Systemism, social laws, and the limits of social theory: Themes out of Mario bunge’s: The sociology-philosophy connection
David Bourget (Western Ontario)
David Chalmers (ANU, NYU)
Rafael De Clercq
Jack Alan Reynolds
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Philosophy of the Social Sciences 34 (4):536-587 (2004)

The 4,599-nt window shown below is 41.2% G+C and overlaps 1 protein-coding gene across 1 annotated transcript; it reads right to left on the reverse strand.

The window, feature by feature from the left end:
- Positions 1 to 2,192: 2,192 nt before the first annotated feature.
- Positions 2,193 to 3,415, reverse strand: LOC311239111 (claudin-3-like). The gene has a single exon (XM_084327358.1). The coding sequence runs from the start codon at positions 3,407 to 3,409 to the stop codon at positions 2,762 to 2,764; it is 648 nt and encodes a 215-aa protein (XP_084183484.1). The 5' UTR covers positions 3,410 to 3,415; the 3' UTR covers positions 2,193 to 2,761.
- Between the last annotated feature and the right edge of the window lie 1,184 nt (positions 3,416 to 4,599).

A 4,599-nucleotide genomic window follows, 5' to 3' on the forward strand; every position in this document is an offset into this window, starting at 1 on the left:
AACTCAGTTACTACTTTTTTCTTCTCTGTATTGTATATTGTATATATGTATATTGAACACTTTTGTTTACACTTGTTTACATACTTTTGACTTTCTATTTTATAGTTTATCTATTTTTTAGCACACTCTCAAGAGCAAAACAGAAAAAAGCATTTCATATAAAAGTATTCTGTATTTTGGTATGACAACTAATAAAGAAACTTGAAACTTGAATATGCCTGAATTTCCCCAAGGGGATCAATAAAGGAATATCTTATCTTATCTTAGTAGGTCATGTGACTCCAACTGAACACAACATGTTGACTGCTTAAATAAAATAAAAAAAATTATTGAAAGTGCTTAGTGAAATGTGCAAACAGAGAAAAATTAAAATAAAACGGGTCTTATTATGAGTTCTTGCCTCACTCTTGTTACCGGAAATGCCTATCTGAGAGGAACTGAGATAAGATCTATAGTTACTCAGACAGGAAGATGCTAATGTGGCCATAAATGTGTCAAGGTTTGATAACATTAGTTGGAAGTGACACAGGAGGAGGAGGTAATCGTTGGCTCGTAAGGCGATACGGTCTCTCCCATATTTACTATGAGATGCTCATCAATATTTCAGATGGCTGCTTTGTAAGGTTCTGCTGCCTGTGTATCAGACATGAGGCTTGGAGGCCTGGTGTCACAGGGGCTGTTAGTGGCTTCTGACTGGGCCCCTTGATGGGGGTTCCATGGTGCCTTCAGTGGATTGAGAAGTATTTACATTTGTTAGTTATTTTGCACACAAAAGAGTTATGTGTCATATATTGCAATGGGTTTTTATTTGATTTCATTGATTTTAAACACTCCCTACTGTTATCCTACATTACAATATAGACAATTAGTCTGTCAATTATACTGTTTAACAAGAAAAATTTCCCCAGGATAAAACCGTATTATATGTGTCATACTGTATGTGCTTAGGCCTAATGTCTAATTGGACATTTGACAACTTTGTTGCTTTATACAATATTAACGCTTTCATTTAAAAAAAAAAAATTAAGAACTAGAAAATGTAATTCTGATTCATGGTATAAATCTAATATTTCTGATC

The four sections of this article are reactions to a few interconnected problems that Mario Bunge addresses in his The Sociology-Philosophy Connection , which can be seen as a continuation and summary of his two recent major volumes Finding Philosophy in Social Science and Social Science under Debate: A Philosophical Perspective . Bunge’s contribution to the philosophy of the social sciences has been sufficiently acclaimed. (See in particular two special issues of this journal dedicated to his social philosophy: "Systems and Mechanisms. A Symposium on Mario Bunge’s Philosophy of Social Science," Philosophy of the Social Sciences 34, nos. 2 and 3.) The author discusses therefore only those solutions in Bunge’s book that seem most problematic, namely, Bunge’s proposal to expel charlatans from universities; his treatment of social laws; his notions of mechanisms, "mechanismic explanation," and systemism; and his reading of Popper’s social philosophy. Key Words: theory • laws • mechanism • explanation • Popper.
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